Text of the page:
Claiming damages for breach of post termination restrictive covenants

by Hong Tran, senior associate, Employment and Employee Benefits Group, Johnson Stokes & Master

Article exclusively contributed by Johnson Stokes & Master

In October 2003, a number of employees left property agency Eastford (China) Ltd. They started work with Primacy Properties Ltd, which is located less than 150 metres from Eastford's offices.

One of these employees, a Mr Cheung, while employed by Eastford, worked as a salesperson in the Yuen Long and Tuen Mun districts. His contract of employment with Eastford contained a restrictive covenant which provided that: "Within 12 months of cessation of employment, the employee should not work as a property agent or engage in any related work in the same working area". "Working area" was defined as the Yuen Long and Tuen Mun districts.

Eastford alleged that after Mr Cheung left, he solicited business and orders from their customers and enticed staff away, causing Eastford to suffer a significant reduction in income.

In February 2004, Eastford applied for an injunction restraining Mr Cheung from such actions for the stipulated 12 months following his departure. The High Court granted the injunction.

After the 12 months restraint period expired, Eastford claimed damages from Mr Cheung, advancing its claim solely on the basis that Mr Cheung had breached the post termination restrictive covenant.

Importantly, Eastford did not allege that Mr Cheung had breached his duties of fidelity and fiduciary duties to Eastford.

A factual issue that arose for consideration by the Court was whether Mr Cheung's contract of employment had been terminated by Eastford earlier and replaced with a contract not containing any restrictive covenant.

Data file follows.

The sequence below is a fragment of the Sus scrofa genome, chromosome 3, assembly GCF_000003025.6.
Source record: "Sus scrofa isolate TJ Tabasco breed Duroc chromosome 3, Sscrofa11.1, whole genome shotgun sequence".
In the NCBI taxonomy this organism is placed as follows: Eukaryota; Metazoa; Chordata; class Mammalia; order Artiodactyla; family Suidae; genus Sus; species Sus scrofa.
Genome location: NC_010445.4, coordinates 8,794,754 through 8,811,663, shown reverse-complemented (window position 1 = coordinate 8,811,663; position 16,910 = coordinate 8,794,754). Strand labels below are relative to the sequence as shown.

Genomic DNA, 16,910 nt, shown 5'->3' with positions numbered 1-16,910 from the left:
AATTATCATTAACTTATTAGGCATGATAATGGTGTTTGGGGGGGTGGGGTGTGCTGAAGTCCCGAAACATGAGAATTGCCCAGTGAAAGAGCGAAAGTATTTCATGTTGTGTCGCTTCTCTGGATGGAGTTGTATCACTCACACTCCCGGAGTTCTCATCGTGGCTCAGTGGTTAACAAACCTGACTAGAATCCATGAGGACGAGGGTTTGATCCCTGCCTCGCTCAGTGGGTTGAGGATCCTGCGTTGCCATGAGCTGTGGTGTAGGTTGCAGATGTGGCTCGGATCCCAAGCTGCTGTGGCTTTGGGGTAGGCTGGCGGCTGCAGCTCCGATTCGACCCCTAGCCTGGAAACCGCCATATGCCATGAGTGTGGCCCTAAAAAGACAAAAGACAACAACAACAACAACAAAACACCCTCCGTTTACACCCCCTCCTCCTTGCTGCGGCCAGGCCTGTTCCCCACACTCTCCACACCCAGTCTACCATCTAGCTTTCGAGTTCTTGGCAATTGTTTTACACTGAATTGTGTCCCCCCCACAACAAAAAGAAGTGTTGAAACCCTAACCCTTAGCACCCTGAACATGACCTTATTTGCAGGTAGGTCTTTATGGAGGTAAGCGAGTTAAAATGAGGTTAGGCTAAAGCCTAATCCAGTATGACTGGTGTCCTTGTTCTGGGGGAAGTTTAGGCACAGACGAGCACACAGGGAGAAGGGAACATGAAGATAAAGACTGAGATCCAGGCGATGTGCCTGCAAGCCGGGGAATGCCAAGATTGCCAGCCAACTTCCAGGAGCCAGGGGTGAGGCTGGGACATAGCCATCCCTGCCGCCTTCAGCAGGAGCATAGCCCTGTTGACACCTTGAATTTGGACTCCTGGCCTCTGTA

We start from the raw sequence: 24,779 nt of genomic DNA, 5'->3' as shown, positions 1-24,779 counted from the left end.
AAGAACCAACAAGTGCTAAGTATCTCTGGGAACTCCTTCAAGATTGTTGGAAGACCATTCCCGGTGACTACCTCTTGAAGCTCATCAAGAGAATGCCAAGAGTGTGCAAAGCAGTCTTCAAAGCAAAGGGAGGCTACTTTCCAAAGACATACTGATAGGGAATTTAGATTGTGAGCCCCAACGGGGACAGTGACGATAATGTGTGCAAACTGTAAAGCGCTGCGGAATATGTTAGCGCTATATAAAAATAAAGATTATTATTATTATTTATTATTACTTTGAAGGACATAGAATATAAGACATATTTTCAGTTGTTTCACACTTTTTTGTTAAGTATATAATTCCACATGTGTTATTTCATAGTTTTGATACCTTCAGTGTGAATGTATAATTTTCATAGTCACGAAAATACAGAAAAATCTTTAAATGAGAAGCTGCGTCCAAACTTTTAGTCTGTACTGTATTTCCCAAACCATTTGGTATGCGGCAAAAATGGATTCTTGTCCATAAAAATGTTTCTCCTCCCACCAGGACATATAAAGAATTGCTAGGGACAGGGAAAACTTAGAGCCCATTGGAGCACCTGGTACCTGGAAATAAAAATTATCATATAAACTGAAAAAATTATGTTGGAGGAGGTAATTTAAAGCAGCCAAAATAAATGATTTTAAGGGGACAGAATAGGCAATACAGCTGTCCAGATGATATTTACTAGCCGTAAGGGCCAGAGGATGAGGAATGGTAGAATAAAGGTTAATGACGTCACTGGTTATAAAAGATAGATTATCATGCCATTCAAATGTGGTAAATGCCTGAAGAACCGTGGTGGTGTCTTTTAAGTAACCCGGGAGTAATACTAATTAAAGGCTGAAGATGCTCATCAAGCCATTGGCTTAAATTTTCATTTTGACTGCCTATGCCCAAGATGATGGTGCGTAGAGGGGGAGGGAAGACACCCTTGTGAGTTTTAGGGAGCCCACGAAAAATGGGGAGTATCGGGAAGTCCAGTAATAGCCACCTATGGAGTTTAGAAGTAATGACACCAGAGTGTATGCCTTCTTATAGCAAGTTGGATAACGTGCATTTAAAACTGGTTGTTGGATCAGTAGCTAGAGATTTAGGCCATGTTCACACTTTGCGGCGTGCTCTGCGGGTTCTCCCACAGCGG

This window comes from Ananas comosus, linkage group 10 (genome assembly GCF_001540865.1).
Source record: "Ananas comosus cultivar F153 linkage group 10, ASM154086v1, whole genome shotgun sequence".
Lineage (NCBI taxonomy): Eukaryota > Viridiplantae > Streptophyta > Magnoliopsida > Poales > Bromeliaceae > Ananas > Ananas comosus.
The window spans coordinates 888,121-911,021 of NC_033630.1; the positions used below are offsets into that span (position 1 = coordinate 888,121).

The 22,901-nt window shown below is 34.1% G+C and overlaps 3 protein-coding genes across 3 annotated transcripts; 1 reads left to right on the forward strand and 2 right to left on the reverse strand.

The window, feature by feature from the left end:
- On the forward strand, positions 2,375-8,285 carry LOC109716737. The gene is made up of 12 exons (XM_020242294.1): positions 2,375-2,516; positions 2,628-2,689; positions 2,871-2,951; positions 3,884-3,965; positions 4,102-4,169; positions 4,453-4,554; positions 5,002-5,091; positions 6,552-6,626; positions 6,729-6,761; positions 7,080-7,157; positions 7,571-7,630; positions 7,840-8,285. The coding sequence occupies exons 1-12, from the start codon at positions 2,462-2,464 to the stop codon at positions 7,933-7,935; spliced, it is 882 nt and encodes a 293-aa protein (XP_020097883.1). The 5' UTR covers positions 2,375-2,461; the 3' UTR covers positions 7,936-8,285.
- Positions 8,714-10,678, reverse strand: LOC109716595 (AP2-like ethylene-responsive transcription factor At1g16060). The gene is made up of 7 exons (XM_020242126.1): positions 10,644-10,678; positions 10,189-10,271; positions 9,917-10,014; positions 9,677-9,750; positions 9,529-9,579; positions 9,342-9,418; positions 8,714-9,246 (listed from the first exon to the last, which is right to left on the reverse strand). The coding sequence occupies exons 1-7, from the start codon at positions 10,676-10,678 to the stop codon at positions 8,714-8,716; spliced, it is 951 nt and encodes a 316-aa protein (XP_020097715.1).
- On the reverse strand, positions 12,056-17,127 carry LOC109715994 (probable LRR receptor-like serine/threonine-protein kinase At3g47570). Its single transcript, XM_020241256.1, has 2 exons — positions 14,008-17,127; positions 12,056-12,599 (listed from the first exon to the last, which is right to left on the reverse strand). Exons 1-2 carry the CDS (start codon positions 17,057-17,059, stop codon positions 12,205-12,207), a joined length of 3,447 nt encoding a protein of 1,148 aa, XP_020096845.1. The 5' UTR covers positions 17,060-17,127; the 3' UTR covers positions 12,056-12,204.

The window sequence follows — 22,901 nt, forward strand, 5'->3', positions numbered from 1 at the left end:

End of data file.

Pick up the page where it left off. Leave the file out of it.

Mr Cheung alleged that in October 2003 a meeting was called by the directors of Eastford and that he and other employees were informed that following Eastford's restructuring, their employment terms would be changed. There would be no basic salary, no fixed working hours and the agents would be free to take up business for other agencies.

Mr Cheung's primary defence at trial was that as a result of that meeting, his contract of employment containing the restrictive covenants had been terminated by Eastford and had been replaced with a contract that did not contain such restrictive covenant.

Mr Cheung did not seek to argue in his defence that the restrictive covenant was unreasonably wide and therefore unenforceable. He accepted that if the contract with the restrictive covenant was found to exist, the restrictive covenant would be enforceable.

Mr Cheung further alleged that the idea to set up a new agency came up only after he had left Eastford.

Deputy High Court Judge Gill held that on evidence the contract with the restrictive covenant was still in existence at the time he resigned. There was no unilateral election by Eastford to terminate that contract and replace it with another that did not contain a restrictive covenant.